Online supplemental figure 1 presents a meta-analysis of all operative time data for six surgeons who had performed at least 10 cholecystectomies, with weighting according to the number of operations performed. Outliers may be identified based entirely on data from the registry, where CIs indicate significant departure from the group mean and, especially if a surgeon’s data are assigned higher weighting, there may be a need for further investigation to determine how the outcome may be improved. In this case, the mean operative time for surgeon 7 appears to be shorter than the overall mean for the six surgeons included in the meta-analysis. Matching surgeon 7’s cases to the associated surgical outcomes data can then determine whether or not intervention may be required; this observation could indicate that the surgeon was simply more efficient, or there could be scope to take more time for particular surgical steps to reduce patient risk (eg, if there was a higher-than-average rate of conversion, or number of AEs).

The registry data also allow for analysis at the level of the individual surgeon in the form of control method analysis using cumulative sum (CUSUM) charts, as a method of tracking performance against calculated warning and control limits.25 Figure 2 presents a demonstrative standardised CUSUM for an individual surgeon’s operative time by consecutive procedures performed. Here, the CUSUM is centred at 0.00 based on the population mean (target value) and SD; however, it is also possible to standardise the CUSUM based on the individual’s mean (and SD) operative time during an ‘in-control’ period (eg, for the 10 procedures after the surgeon’s first 20). The appropriate standardisation approach will depend on the procedure type; there may be several different surgical approaches for a given indication, and operative times are likely to vary based on the surgeon’s preferred approach.

There are two main lines plotted, a positive (upper) CUSUM and a negative (lower) CUSUM, both accumulating deviations from the target value on which the plot is standardised and both bound to zero. The positive CUSUM accumulates deviations when the operative time is longer than the target value indicating ‘deterioration’, and the negative CUSUM accumulates deviations when the operative time is shorter than the target value indicating ‘improvement’.26 This particular CUSUM illustrates longer operative times for the first 10 cases as surgeons familiarised themselves with the system, before reaching a steady state where operative times are mostly within one-half SD from the mean (figure 2). To that end, data are collected for teaching cases and trainees’ data can be captured and fed back. The negative CUSUM at no point departs from zero as there are no significant deviations towards shorter operative times. Online supplemental figure 2A,B presents examples where either the positive or the negative CUSUM goes beyond control limits, respectively.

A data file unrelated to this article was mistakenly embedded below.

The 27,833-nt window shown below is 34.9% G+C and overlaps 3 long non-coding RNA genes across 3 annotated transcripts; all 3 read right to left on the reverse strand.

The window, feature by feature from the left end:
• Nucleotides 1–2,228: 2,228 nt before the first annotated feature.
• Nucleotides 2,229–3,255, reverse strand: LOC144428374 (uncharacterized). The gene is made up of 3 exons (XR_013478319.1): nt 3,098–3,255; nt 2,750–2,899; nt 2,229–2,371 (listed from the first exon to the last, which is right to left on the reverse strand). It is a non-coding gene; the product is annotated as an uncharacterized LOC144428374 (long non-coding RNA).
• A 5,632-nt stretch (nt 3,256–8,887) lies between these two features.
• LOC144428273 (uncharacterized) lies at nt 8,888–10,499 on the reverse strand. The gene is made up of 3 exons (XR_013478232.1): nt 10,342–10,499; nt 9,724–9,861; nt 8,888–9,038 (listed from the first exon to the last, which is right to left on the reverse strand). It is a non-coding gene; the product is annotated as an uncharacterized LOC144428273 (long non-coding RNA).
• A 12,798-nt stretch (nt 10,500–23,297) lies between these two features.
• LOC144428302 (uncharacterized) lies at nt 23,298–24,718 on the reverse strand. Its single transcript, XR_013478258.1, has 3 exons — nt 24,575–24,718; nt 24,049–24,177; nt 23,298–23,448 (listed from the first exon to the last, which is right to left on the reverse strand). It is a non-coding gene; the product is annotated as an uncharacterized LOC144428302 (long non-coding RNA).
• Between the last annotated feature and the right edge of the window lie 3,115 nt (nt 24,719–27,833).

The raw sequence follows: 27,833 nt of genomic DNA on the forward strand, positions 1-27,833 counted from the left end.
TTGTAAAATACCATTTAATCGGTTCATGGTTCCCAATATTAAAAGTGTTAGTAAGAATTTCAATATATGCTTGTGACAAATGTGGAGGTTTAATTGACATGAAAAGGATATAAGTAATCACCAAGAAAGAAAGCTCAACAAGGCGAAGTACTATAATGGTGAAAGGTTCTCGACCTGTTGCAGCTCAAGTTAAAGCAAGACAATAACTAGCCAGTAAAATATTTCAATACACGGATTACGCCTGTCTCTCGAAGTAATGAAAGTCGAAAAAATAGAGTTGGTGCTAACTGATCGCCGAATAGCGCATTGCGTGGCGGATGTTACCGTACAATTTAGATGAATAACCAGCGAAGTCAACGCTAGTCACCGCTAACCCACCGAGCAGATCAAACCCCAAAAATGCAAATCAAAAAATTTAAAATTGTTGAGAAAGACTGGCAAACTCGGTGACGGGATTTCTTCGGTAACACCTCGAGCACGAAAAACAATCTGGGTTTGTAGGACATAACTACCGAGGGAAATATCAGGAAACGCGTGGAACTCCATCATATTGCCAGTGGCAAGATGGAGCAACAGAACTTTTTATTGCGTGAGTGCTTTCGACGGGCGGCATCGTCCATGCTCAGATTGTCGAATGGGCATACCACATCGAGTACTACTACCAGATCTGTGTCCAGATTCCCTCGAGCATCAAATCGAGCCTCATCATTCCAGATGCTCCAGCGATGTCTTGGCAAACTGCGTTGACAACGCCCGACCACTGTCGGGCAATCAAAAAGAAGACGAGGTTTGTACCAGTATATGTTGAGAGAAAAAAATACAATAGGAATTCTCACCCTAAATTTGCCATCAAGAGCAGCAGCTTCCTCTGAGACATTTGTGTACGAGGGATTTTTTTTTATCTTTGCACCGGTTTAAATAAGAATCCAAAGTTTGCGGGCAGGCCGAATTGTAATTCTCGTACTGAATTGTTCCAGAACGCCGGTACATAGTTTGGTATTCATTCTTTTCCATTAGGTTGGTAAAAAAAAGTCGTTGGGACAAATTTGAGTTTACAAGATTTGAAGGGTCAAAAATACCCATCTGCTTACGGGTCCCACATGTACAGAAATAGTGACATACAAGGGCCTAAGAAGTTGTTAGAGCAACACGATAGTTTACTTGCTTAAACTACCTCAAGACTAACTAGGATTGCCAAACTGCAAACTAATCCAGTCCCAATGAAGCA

Individual control and moving range charts may also be generated alongside the CUSUM to provide a view of the raw data and the temporal evolution of operative time range (figure 3A,B). These types of analyses, which may be provided to individual surgeons every 3 months at their request, are intended to provide a means of tracking performance as well as identifying where operative time may be moving out of steady state and where investigation may be required (online supplemental figure 2).

The below types of analyses use conversion rate for cholecystectomy data from the registry collected up to March 2021 as an example of a binary data metric (recorded as not converted (0) or converted (1)).

Comparative performance, meta-individual and individual performance analyses may be performed through similar approaches to those discussed for continuous data (equivalent data presented in online supplemental figures 3–5). Notably, the conversion rate for the surgeon with the most cases is considerably higher than the upper 95% CI limit illustrated in the funnel plot (online supplemental figure 3). This finding could lead to further investigation using other types of registry data analysis to help determine whether intervention, such as further training, could be beneficial with a view to preventing potentially avoidable conversion in subsequent cases.

Two additional types of analyses that allow tracking of binary surgical outcomes are p-charts and variable life-adjusted display (VLAD) charts. A p-chart is a control chart that provides a means of identifying one-off rises in non-favorable outcomes in the short term.27 For example, the proportion of conversions and corresponding CIs can be calculated each week or each month (the small sample size results in wide CIs but allows for high sensitivity). Figure 4 demonstrates a hypothetical scenario where the conversion rate exceeded the upper control limit at week 29.

Figure 4
Figure 4

Weekly p-chart for an individual surgeon’s conversion rate over 40 weeks. Star symbol indicates where the proportion of unplanned conversions exceeded the UCL indicating requirement for further attention. LCL, lower-control limit; UCL, upper-control limit.